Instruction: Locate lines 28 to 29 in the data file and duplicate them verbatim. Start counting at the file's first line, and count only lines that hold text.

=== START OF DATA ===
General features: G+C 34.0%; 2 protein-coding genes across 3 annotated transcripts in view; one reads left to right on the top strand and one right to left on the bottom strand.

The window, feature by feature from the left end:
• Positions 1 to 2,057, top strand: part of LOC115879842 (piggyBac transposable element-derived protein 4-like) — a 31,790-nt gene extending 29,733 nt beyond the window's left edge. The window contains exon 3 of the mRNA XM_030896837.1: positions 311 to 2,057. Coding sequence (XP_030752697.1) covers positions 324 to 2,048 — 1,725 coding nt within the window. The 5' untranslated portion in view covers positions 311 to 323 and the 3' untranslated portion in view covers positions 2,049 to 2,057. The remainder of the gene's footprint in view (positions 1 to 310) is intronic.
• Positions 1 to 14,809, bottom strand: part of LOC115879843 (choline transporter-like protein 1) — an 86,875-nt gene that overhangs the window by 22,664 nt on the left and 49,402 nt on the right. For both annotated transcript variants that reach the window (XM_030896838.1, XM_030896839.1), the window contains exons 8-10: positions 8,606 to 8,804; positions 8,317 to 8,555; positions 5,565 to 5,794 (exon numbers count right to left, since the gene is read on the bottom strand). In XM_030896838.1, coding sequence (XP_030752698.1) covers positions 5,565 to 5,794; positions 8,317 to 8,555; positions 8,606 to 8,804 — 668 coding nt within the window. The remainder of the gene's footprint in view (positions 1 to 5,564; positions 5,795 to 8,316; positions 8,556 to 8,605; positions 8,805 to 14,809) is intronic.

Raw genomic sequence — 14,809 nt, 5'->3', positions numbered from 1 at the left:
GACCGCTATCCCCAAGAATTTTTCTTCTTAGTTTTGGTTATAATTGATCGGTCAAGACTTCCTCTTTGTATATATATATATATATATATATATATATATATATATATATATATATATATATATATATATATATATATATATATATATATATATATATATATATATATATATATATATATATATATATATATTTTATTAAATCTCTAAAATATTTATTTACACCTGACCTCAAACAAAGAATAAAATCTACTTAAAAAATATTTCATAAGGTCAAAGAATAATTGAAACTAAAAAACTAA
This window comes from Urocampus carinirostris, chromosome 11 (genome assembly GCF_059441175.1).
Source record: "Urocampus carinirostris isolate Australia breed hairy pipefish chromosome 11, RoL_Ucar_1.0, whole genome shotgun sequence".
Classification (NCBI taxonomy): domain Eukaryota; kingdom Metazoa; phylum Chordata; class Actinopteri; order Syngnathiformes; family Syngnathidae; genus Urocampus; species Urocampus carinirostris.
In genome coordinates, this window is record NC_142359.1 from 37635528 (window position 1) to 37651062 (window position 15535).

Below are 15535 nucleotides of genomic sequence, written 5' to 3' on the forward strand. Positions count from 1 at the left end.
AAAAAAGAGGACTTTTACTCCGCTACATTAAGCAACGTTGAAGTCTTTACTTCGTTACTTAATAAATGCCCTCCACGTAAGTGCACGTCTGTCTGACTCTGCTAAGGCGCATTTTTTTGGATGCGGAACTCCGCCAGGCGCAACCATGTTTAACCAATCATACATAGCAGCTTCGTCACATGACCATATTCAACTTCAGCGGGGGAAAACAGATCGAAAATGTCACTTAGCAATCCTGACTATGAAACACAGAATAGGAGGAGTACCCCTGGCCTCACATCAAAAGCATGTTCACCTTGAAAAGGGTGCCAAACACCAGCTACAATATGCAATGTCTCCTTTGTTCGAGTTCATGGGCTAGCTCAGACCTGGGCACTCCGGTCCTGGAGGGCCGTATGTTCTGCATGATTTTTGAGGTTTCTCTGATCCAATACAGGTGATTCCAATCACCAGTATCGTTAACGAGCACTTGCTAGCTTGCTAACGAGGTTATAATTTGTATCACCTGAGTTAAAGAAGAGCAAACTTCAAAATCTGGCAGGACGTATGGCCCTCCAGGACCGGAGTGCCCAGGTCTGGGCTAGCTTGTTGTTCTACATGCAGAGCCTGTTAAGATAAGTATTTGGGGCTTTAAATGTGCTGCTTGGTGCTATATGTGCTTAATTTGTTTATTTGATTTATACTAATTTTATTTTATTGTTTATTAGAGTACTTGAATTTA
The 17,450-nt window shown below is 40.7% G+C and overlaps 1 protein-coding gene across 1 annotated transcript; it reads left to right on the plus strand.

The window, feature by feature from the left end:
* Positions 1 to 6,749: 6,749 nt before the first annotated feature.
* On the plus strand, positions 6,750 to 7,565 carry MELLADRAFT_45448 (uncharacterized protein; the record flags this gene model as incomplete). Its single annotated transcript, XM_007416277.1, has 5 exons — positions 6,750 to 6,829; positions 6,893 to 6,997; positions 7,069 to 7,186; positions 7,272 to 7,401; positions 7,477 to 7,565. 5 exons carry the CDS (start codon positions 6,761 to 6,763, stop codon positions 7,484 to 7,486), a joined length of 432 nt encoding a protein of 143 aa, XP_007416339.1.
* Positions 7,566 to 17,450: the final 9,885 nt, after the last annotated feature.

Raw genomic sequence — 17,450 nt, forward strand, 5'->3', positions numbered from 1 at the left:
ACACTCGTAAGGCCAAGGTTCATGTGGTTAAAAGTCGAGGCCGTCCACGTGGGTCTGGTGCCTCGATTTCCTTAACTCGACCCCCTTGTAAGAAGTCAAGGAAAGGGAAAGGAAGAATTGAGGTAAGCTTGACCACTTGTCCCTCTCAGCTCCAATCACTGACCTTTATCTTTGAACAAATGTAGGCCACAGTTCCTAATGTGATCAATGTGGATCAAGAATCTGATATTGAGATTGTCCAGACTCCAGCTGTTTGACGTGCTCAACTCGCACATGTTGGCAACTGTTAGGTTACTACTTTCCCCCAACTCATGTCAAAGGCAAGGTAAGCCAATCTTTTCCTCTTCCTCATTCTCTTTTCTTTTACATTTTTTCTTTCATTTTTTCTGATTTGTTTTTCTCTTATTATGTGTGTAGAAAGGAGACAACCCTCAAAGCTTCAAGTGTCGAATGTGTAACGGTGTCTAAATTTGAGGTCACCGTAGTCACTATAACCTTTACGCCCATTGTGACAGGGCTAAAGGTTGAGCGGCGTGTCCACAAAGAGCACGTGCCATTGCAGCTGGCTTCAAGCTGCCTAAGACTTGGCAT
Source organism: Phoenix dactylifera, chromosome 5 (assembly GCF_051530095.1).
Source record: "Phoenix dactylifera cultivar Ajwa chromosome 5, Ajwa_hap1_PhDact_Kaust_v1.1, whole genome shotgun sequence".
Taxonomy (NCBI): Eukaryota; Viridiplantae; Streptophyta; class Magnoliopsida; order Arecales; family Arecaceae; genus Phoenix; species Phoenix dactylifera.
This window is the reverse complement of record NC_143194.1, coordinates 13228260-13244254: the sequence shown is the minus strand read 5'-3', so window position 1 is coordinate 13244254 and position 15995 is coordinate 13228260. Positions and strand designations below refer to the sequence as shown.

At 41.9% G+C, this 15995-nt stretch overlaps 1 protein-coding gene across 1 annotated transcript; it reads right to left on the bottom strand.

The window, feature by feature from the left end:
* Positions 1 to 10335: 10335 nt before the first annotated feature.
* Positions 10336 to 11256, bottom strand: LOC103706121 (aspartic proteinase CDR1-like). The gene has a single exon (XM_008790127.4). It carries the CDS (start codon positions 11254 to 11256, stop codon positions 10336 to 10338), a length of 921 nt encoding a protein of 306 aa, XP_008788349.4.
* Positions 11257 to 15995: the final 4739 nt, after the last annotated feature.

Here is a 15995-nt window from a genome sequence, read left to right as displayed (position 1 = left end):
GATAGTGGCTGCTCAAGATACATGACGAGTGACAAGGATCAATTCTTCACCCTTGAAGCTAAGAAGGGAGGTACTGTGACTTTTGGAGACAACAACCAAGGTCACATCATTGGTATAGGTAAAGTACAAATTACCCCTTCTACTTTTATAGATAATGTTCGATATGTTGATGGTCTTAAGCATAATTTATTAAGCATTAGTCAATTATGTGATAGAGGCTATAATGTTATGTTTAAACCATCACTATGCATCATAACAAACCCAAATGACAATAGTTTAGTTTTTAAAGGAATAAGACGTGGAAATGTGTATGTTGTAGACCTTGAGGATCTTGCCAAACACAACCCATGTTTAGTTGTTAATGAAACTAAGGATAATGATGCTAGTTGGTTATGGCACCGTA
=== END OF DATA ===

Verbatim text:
* Positions 11257 to 15995: the final 4739 nt, after the last annotated feature.

Here is a 15995-nt window from a genome sequence, read left to right as displayed (position 1 = left end):